It took Rousseff less than an hour to make two speeches slamming the vote: One to reporters inside the presidential palace and one to crowds outside after she was kicked out.

“I’m the victim of a great injustice,” Rousseff told cheering supporters.

She delivered a fiery speech from a podium set up outside, stopping several times to ask people around her to move so she could see the crowd.

Here's a look at the most prominent words Dilma Rousseff used in two speeches as the embattled Brazilian leader made her case in the court of public opinion Thursday, based on CNN's translations of her remarks.
Wordle.net
Here's a look at the most prominent words Dilma Rousseff used in two speeches as the embattled Brazilian leader made her case in the court of public opinion Thursday, based on CNN's translations of her remarks.

She shook hands with onlookers, kissed a baby and hugged people afterward.

All the while, she decried the impeachment proceedings as a betrayal and an injustice. The effort, she argued, is the latest in a string of moves by her opponents since she took office.

“My government was the target of nonstop sabotage,” Rousseff said. “The objective was to stop me from governing and therefore allow an environment inviting the coup.”

Rousseff is accused of breaking budget laws, but she maintains she did the same things previous Brazilian leaders have done.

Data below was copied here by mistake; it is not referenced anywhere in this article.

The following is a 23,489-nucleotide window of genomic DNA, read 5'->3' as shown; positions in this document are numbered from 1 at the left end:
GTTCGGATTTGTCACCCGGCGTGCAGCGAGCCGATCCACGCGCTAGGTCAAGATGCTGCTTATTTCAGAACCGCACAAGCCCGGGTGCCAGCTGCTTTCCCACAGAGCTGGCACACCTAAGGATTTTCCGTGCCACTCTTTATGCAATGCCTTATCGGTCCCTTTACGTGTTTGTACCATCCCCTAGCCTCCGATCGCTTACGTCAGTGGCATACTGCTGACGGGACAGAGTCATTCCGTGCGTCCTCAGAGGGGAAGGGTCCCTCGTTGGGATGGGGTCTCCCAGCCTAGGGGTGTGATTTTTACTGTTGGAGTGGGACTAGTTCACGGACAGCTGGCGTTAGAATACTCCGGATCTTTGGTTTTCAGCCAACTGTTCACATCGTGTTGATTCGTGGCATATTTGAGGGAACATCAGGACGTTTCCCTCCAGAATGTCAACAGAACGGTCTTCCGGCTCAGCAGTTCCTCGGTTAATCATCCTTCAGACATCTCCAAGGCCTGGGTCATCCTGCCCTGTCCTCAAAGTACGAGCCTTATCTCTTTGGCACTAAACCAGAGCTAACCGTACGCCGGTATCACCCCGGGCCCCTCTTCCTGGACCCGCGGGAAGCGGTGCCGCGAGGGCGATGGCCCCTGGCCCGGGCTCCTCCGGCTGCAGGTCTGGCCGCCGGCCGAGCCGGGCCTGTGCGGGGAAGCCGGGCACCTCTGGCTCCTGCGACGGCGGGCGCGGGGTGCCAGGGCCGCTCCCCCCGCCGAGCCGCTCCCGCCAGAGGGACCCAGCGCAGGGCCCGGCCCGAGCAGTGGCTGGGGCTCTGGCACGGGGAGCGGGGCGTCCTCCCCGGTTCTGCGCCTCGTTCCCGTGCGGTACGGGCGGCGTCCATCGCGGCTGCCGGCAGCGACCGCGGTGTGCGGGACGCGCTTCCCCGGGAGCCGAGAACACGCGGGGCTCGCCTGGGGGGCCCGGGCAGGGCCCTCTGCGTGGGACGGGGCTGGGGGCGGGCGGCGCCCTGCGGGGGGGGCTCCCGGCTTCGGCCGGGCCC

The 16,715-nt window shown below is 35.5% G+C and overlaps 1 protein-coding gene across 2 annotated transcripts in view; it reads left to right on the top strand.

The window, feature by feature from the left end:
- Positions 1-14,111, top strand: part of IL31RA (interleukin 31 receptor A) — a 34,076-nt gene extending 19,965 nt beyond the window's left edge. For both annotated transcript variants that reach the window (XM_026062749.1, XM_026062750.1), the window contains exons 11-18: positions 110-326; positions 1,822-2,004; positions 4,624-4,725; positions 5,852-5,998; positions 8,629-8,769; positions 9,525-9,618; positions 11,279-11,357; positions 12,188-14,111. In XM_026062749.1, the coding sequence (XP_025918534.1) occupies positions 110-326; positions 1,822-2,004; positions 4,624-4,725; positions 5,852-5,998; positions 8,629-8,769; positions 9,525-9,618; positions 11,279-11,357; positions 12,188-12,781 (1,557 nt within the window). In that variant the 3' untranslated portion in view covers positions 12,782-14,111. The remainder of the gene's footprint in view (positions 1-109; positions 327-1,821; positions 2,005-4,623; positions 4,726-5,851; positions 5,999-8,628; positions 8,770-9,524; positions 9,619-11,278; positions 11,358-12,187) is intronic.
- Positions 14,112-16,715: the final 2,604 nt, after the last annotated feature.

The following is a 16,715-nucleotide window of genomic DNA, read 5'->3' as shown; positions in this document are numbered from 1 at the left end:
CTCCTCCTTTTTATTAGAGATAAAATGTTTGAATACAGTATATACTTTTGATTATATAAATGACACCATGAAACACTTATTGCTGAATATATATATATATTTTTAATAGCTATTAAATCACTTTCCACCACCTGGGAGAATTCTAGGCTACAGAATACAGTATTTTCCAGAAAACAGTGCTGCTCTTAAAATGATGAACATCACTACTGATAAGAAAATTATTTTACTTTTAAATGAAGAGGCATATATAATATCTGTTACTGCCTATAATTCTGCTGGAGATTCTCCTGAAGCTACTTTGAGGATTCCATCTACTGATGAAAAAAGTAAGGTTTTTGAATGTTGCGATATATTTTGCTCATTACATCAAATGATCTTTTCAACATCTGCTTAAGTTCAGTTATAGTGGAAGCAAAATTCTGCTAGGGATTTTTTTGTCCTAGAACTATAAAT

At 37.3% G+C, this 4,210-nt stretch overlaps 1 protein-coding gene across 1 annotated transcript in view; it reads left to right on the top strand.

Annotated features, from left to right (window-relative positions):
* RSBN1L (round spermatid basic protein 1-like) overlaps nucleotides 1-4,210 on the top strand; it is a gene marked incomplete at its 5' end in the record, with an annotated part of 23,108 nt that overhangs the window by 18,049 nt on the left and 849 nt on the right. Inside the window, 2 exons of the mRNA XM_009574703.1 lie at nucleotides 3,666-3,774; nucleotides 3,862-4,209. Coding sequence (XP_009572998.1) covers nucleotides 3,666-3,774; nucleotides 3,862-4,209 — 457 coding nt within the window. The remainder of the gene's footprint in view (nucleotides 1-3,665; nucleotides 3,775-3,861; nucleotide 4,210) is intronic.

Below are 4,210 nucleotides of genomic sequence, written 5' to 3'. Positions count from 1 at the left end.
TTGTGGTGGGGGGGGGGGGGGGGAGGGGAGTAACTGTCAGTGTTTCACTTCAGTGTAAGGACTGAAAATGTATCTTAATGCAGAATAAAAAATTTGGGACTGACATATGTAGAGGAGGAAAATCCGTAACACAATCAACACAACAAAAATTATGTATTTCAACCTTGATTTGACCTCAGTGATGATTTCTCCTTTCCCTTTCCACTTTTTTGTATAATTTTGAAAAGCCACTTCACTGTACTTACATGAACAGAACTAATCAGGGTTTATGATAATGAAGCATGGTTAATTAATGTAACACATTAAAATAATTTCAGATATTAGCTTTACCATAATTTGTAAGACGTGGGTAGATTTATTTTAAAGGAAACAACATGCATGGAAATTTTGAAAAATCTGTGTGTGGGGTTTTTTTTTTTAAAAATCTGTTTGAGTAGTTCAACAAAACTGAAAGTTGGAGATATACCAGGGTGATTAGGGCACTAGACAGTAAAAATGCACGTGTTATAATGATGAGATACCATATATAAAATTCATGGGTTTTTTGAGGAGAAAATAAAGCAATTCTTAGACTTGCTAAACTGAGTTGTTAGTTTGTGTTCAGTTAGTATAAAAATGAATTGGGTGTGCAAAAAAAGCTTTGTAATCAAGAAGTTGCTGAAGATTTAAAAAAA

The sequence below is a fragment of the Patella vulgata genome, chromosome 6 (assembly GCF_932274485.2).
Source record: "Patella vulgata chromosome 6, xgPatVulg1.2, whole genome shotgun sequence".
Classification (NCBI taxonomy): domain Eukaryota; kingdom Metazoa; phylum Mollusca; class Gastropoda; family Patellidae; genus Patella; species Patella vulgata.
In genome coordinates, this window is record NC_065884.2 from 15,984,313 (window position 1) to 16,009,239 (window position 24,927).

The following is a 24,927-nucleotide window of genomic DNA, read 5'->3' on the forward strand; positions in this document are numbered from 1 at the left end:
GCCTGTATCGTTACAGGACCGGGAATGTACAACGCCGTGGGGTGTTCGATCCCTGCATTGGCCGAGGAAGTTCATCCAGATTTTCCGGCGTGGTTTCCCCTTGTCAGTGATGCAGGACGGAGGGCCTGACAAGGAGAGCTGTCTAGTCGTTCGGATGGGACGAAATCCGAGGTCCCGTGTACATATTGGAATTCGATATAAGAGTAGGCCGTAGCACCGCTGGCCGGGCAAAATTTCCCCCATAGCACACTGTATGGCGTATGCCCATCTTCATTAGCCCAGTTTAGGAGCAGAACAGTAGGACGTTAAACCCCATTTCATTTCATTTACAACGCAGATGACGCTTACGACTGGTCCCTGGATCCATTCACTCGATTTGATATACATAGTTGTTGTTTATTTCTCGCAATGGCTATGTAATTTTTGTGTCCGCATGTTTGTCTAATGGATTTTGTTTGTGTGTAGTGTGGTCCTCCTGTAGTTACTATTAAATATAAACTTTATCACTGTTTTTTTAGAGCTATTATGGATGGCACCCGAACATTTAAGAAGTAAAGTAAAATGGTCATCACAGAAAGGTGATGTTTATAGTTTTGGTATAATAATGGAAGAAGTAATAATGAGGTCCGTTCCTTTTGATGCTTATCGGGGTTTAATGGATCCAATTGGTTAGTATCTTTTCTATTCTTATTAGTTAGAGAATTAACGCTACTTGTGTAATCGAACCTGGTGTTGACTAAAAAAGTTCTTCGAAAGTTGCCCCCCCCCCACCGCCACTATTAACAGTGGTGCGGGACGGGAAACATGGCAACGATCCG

“I have made mistakes, but I have not committed any crimes. I am being judged unjustly, because I have followed the law to the letter,” she said.

Later, as acting President Michel Temer addressed the nation on television, several dozen Rousseff supporters attempted to force their way into the presidential palace in Brasilia. The protesters were repelled by police who used pepper spray to disperse the crowd.

“I am convinced that it is necessary to rescue Brazilians’ trust internally and internationally,” Temer said. “Because it is fundamental so that our companies and workers, therefore all the productive areas within the country, can have enthusiasm and go back to their secure investments.”

Temer said he had wished the handover ceremony could have been discreet and sober then realized he should say a few words to the people of Brazil.

He also said he had “institutional respect” for Rousseff.

The acting President said Brazil must be united to move forward.

“We don’t have a lot of time. We have to be committed so we can implement the reforms that the country needs,” he said.

President says she’ll keep fighting

Rousseff vowed to keep fighting efforts to impeach her, and called for her supporters to join her.

“Destiny has reserved many challenges for me. … Some of them seemed impossible to overcome. I have suffered from torture, I have suffered from sickness, and now I suffer from the pain of injustice,” she said. “What is more painful now is injustice. I am victim of a political farce. But I won’t give up. I look back and I see all we have accomplished. I look forward and I see all we still need to do.”

The past few months have been a roller coaster for the embattled leader. And while there are some procedural steps we know are coming, given the country’s volatile political landscape, what will happen next is anyone’s guess.

This much is clear: Rousseff will be suspended for up to 180 days. That means she could be on the sidelines, fighting for her political future, when the Olympics come to Latin America’s largest country in August.

As Rousseff spoke, Temer, her one-time vice president, posted a photo on his official Twitter account of the moment when he took power.

Rousseff retains her title as President by law, but she will not be fulfilling the duties of that office.